And here's one for you all to chew on: if we assume -- or conclude -- that it does make economic sense to craft and sell items, then every wealthy king, queen, or merchant would be dripping with magic items. Is the world presented thusly in 5e? It certainly was not in 3e.

More importantly to me though is that magic in my games is supposed to be mysterious. Magic items even more so. The exploration pillar demands that we discover something interesting, not just "valuable". As soon as the creation of magic is codified, the mystery of its existence disappears.

DM: You find a magical sword +1!
Player: I wish I'd found more regular cash instead, so I could just manufacture a sword +2.

*Yawn*

Edit: see any fantasy myth that includes magic items. Usually, the origin of the item is a complete mystery, much less its manufacture. When its creation is specified, it's never the point of the story but a quick montage. It's generally explained by being crafted by a fucking god. In the rare case a character in the story creates a piece of magic, it's because that piece has a very specific use that is absolutely critical to that character in that story. I can't think of any fantasy story where anyone sells such a thing after making it themselves. Can you? Whatcha got?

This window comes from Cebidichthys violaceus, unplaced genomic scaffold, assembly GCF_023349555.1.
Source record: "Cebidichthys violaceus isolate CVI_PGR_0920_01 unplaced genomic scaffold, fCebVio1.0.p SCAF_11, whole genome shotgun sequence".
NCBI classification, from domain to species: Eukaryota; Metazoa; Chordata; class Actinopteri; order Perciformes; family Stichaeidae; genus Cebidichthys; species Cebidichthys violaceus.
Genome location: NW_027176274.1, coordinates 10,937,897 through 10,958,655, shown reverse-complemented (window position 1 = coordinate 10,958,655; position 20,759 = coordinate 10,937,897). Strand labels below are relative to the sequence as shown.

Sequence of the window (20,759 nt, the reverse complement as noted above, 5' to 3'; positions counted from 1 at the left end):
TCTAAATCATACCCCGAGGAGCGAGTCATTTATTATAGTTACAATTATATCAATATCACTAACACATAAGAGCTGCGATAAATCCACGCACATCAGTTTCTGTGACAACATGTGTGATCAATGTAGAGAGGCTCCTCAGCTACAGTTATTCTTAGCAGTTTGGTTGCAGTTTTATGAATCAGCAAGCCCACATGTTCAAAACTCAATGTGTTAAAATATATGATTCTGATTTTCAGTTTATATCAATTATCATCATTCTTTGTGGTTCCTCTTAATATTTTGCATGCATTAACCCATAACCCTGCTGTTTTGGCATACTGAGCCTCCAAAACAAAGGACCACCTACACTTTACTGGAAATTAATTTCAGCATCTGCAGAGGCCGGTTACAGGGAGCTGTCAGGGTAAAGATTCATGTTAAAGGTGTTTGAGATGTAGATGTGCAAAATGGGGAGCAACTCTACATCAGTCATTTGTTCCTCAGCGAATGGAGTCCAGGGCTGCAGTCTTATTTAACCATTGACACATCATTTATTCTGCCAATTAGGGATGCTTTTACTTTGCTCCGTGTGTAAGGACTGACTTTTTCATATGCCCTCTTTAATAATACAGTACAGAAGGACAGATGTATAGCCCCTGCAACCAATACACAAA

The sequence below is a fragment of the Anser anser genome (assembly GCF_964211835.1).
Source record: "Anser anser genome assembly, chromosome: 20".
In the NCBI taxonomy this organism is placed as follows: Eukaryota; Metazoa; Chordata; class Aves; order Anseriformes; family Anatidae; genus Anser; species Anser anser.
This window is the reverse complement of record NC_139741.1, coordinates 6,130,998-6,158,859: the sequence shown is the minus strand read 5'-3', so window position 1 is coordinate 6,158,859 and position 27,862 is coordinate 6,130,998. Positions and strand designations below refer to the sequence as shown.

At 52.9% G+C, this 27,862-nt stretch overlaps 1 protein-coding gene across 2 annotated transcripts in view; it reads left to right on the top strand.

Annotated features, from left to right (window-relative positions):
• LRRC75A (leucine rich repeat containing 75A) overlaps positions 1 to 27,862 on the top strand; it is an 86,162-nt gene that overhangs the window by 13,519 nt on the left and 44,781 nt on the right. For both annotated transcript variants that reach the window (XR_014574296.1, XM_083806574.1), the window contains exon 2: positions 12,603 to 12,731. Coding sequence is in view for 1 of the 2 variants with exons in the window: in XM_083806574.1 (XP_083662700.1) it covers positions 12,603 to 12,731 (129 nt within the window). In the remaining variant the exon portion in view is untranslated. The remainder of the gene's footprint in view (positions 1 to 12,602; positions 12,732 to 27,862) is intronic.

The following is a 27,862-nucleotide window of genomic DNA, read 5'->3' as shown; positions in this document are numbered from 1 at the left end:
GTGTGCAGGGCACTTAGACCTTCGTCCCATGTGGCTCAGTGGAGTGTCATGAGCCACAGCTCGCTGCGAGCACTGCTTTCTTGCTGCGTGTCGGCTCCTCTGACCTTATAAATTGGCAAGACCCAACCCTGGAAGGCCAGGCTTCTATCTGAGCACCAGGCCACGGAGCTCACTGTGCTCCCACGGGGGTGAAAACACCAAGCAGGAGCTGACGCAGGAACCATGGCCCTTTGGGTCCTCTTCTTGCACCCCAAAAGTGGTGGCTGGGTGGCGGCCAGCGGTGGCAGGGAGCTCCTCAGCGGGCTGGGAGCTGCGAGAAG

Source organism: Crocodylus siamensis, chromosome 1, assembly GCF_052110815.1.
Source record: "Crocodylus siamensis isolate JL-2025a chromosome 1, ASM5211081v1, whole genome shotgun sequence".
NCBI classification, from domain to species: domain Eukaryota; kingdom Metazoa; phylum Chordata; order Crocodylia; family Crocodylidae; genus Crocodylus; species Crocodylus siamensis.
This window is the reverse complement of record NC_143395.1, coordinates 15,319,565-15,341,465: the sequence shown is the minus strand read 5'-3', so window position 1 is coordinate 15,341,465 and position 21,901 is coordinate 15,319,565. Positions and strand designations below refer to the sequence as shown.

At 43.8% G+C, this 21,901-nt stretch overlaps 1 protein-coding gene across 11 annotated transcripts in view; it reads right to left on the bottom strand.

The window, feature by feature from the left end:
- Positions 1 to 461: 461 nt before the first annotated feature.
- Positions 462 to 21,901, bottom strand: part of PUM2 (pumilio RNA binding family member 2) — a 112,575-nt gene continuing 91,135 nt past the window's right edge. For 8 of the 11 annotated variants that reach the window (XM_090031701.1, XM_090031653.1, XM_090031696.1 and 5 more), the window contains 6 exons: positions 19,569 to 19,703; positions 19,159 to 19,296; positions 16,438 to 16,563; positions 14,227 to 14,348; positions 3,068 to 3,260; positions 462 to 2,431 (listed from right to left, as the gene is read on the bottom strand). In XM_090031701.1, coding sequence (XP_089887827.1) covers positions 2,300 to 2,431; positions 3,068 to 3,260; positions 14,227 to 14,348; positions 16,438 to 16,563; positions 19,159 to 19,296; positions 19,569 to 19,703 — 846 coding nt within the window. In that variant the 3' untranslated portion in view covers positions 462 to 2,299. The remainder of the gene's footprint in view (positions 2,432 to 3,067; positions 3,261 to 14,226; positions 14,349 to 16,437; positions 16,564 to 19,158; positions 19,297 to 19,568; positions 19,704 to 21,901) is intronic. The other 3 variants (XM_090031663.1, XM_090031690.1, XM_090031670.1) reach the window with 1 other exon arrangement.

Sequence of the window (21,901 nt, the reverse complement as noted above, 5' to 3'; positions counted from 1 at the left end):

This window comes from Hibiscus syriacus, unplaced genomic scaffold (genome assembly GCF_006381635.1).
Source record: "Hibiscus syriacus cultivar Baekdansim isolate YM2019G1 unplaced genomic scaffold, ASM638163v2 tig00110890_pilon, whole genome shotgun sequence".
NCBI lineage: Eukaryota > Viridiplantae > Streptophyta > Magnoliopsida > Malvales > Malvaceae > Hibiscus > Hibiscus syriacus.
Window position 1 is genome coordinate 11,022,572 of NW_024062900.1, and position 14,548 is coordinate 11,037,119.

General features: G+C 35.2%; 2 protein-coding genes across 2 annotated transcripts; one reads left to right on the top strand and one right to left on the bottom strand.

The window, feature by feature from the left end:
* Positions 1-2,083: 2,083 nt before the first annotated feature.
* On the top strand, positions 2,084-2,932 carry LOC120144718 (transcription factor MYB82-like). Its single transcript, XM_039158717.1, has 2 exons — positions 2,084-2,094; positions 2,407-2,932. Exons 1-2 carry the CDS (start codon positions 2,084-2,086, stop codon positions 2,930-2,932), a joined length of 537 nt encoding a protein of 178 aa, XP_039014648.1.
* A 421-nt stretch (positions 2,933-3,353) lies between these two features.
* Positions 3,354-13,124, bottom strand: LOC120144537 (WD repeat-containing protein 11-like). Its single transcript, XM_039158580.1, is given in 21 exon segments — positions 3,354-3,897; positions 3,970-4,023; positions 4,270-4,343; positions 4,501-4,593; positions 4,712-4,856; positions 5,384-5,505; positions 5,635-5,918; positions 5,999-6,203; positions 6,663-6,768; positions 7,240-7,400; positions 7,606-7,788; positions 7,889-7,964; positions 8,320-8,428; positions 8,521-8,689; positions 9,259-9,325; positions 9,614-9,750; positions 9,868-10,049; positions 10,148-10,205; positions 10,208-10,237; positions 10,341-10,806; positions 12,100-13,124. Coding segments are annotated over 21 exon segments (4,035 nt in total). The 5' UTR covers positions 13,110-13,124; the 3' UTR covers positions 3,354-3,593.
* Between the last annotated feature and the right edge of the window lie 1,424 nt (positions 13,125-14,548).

« Last Edit: October 29, 2019, 10:55:44 AM by Zalman »
Zal

Old School? Back in my day we just called it "School"

Doom

  • Fact and Truth Ideologue
  • Hero Member
  • *****
  • Posts: 2675
The Many Flaws of the 5e Crafting System
« Reply #140 on: October 29, 2019, 11:53:53 AM »
Quote from: Sacrificial Lamb;1112294

What I like or dislike doesn't matter much, does it?